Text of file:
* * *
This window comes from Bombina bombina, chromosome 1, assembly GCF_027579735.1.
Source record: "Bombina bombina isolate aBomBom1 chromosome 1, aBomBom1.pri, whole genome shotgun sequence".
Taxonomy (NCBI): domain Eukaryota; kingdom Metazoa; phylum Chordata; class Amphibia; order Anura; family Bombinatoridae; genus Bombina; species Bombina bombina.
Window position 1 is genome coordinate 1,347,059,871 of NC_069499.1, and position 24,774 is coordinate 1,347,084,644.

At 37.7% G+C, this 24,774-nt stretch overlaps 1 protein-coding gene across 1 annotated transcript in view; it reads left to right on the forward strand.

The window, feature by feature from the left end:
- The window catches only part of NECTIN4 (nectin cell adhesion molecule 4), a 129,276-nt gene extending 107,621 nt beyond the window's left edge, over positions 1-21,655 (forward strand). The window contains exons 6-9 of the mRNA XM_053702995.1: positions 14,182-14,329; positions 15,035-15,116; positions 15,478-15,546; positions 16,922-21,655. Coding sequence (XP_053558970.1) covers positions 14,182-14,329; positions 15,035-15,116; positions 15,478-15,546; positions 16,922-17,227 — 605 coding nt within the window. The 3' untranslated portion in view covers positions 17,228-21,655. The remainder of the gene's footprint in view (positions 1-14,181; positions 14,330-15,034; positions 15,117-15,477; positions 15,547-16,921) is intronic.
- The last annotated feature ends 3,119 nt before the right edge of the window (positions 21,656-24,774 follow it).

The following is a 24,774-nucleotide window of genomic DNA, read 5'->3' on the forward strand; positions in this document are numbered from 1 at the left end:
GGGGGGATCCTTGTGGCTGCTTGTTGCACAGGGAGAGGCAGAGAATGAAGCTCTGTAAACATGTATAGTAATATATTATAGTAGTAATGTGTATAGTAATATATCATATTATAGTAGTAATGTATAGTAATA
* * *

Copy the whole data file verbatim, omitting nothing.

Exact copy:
This window comes from Bombina bombina, chromosome 1, assembly GCF_027579735.1.
Source record: "Bombina bombina isolate aBomBom1 chromosome 1, aBomBom1.pri, whole genome shotgun sequence".
Taxonomy (NCBI): domain Eukaryota; kingdom Metazoa; phylum Chordata; class Amphibia; order Anura; family Bombinatoridae; genus Bombina; species Bombina bombina.
Window position 1 is genome coordinate 1,347,059,871 of NC_069499.1, and position 24,774 is coordinate 1,347,084,644.

At 37.7% G+C, this 24,774-nt stretch overlaps 1 protein-coding gene across 1 annotated transcript in view; it reads left to right on the forward strand.

The window, feature by feature from the left end:
- The window catches only part of NECTIN4 (nectin cell adhesion molecule 4), a 129,276-nt gene extending 107,621 nt beyond the window's left edge, over positions 1-21,655 (forward strand). The window contains exons 6-9 of the mRNA XM_053702995.1: positions 14,182-14,329; positions 15,035-15,116; positions 15,478-15,546; positions 16,922-21,655. Coding sequence (XP_053558970.1) covers positions 14,182-14,329; positions 15,035-15,116; positions 15,478-15,546; positions 16,922-17,227 — 605 coding nt within the window. The 3' untranslated portion in view covers positions 17,228-21,655. The remainder of the gene's footprint in view (positions 1-14,181; positions 14,330-15,034; positions 15,117-15,477; positions 15,547-16,921) is intronic.
- The last annotated feature ends 3,119 nt before the right edge of the window (positions 21,656-24,774 follow it).

The following is a 24,774-nucleotide window of genomic DNA, read 5'->3' on the forward strand; positions in this document are numbered from 1 at the left end:
GGGGGGATCCTTGTGGCTGCTTGTTGCACAGGGAGAGGCAGAGAATGAAGCTCTGTAAACATGTATAGTAATATATTATAGTAGTAATGTGTATAGTAATATATCATATTATAGTAGTAATGTATAGTAATA